He notes that the president gave multiple opportunities to the current political scene to work together towards the country’s best interests, which they never seized, and that the president had a moral and constitutional obligation to interfere. As a matter of fact, the country has indeed been going through a political, economical, and social crisis. Moreover, Tunisia had a surge of COVID-related cases and deaths in the last couple of weeks, surpassing 18000 deaths, according to the Ministry of Health. In a country of 12 million people, this made Tunisia rank among those most heavily affected by the pandemic. This high death toll has been heavily blamed on the government that failed in establishing preventive measures and had a slow, sometimes chaotic, vaccine rollout. This led the Prime Minister to dismiss the minister of health on July 20th, in an attempt to address the people’s frustration.

Tunisian demonstratos
Supporters cheer outside the army-barricaded parliament building in the capital Tunis on July 26, 2021, after the president dismissed the prime minister and ordered parliament closed for 30 days. YASSINE MAHJOUB / AFP FETHI BELAID / AFP

“This is a step back on the revolutionary path that started in December 2010.” adds Khalil “The political parties have failed Tunisians, and the revolution, in the last 10 years.”  He also believes that the measures, which are temporary, will focus on combating the prevailing impunity, revive the national economy, and fix the hybrid political system which “had never, and will never be able to produce a strong national government.”

In fact, the Tunisian electoral system, which came after over 50 years of dictatorship, has made it almost impossible for any party to gain a parliamentary absolute majority. In 2014, Nidaa Touness came first with only 86 seats out of 217. In 2019, Ennahdha ranked first in the parliament, despite only gathering 52 seats. “This creates hybrid alliances, unnatural ones, in order to create a majority government. We have seen alliances between parties that were on opposite sides of the ideological spectrum such as Nidaa Tounes and Ennahdha. These alliances are fragile, unable to bring change, and only reinforce corruption and backdoor deals.”

Saied, himself has long called to change the electoral law and the current dual executive regime that failed to produce lasting governments. In the 10 years post-revolution, Tunisia had 8 different Prime ministers and countless cabinet reshuffles. “We believe that Kais Saied will give Tunisians the opportunity to choose a better representative regime” concludes Khalil.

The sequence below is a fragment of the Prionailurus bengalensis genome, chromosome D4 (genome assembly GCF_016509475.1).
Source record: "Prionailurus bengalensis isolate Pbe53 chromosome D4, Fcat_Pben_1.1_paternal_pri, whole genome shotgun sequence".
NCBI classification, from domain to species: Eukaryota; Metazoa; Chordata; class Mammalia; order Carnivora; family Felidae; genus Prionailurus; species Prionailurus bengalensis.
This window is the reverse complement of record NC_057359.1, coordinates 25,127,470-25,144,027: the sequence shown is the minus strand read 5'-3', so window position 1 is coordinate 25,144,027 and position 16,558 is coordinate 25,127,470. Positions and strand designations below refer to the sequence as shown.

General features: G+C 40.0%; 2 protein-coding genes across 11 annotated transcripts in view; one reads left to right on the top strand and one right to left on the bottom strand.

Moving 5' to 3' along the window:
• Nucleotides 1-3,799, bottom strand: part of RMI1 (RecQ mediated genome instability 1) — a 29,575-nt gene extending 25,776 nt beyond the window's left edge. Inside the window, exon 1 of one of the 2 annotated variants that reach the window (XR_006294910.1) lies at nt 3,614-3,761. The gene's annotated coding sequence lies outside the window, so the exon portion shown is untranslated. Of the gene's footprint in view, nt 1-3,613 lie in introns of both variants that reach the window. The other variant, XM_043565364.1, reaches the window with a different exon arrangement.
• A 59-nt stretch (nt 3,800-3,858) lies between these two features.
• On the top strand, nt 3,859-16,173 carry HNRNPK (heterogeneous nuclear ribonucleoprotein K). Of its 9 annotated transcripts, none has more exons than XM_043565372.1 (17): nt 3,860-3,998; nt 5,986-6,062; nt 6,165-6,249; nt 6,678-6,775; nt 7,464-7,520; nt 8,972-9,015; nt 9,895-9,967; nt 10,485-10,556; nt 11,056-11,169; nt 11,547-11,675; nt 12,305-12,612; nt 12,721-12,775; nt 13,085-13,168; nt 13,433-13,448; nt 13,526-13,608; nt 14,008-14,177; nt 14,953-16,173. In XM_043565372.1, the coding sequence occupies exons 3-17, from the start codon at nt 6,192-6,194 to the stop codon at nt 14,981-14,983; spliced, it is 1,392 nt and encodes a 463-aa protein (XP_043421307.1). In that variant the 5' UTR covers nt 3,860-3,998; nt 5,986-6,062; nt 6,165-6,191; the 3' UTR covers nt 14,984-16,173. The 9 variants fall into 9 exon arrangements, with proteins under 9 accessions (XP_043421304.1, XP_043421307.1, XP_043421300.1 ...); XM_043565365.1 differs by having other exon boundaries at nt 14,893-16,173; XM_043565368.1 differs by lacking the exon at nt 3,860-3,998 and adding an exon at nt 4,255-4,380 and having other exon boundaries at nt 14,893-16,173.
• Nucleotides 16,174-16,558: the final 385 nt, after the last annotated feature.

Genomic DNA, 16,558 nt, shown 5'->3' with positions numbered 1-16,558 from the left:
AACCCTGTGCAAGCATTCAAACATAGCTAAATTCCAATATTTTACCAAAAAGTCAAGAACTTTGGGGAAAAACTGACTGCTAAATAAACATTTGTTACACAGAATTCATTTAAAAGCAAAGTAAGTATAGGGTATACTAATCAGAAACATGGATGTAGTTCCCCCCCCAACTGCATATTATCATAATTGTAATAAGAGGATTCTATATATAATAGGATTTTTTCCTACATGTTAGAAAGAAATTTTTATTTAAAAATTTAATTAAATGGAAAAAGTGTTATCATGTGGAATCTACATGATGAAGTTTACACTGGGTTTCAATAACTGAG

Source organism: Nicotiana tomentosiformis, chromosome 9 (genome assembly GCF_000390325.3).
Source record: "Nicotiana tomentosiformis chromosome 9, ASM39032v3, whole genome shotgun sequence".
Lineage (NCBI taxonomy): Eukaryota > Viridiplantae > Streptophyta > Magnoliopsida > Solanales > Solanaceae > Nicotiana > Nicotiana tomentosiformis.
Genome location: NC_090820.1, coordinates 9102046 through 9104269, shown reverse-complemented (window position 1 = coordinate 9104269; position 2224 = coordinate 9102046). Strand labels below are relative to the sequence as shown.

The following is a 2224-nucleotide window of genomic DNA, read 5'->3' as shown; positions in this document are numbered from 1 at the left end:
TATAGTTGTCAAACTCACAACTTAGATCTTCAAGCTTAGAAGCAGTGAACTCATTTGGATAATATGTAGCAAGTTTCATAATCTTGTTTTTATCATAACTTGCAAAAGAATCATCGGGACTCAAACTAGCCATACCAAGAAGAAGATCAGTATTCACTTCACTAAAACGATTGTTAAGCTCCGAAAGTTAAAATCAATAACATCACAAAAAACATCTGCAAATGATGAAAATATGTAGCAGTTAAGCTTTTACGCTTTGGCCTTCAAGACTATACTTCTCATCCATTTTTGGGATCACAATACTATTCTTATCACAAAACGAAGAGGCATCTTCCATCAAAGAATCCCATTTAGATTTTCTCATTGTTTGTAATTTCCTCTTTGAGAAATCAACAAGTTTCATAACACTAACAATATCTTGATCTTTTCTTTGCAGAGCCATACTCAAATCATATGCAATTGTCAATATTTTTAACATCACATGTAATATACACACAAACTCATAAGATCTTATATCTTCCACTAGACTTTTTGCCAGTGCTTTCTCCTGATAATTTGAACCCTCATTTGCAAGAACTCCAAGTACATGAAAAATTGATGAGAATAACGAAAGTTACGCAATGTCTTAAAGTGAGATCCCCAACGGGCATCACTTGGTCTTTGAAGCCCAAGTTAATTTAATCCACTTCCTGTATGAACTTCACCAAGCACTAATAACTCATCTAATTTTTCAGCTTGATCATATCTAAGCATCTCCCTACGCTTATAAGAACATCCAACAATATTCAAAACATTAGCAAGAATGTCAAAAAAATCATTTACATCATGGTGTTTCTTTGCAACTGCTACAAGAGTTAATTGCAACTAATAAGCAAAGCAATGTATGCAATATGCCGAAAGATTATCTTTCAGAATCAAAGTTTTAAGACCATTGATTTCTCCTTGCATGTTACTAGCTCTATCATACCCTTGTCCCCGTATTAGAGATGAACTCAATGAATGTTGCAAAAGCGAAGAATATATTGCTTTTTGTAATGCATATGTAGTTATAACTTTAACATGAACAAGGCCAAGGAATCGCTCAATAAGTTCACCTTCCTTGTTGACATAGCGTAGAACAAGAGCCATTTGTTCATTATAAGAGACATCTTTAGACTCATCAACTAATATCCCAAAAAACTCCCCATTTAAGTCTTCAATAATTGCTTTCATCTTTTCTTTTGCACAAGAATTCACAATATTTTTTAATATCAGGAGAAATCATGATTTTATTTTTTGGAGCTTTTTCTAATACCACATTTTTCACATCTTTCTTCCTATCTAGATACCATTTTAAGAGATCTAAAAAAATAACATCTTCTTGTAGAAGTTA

Most Tunisian NGOs have been careful in addressing Saied’s measures. A group of major actors of civic society mainly, The National Syndicate of Tunisian Journalists, the Tunisian League for the Defense of Human Rights, The Tunisian General Labor Union, The National Bar Association of Tunisia, the Tunisian Association of Democratic Women, the Tunisian Judges Association, And Tunisian Forum for Economic and Social Rights released a joint press release “adopting the legitimate demands of the Tunisian people”, “warning against any illegal and unjustified extension of the disruption of state institutions”, and “calling on the President of the Republic to set a road map according to a clear calendar that does not exceed thirty days and in a participatory manner with all civil forces.”

Khayem Chamli, Member of lawyers without borders and coordinator of the Tunisian coalition of defending transitional justice, says that “the Tunisian civic society knows that these measures came as a natural result of months of political and economic instability, and yet, they are careful in choosing how to address it.” Kais Saied, who is no stranger to civic society, is aware of this initial worry. In back-to-back meetings on January 26th, he met with different representatives of national syndicates and NGOs to give them the reassurance they seek. “In the current absence of the constitutional court and the freezing of the parliament, there is a lack of a clear legal framework on how this will unfold. At the moment, we need to trust, but most importantly, stay vigilant,” concludes Khayem.

This seems to be the general case in Tunisia, the country is on standby. Will Kais Saied restore the political stability Tunisians have been longing for, or will the opposers warning of a new Sissi become reality.

In an atmosphere of uncertainty, Khalil Abbes for one seems to be sure that there is only one possible outcome.  “Tunisia will never go backwards. We have a double safety net. First, Kais Saied himself, whom we have known and worked with for years, who proved time and time again his unconditional alignment to the people’s will, and more importantly, the Tunisian people itself. We have reached a level of political consciousness that makes it inconceivable to fall back into any sort of dictatorship or despotism.”

For the sake of Tunisia’s democracy, we hope Khalil is right. Meanwhile, most Tunisians will “trust, and stay vigilant”.

user placeholder
written by
Mattia Yaghmai
All Mattia Yaghmai articles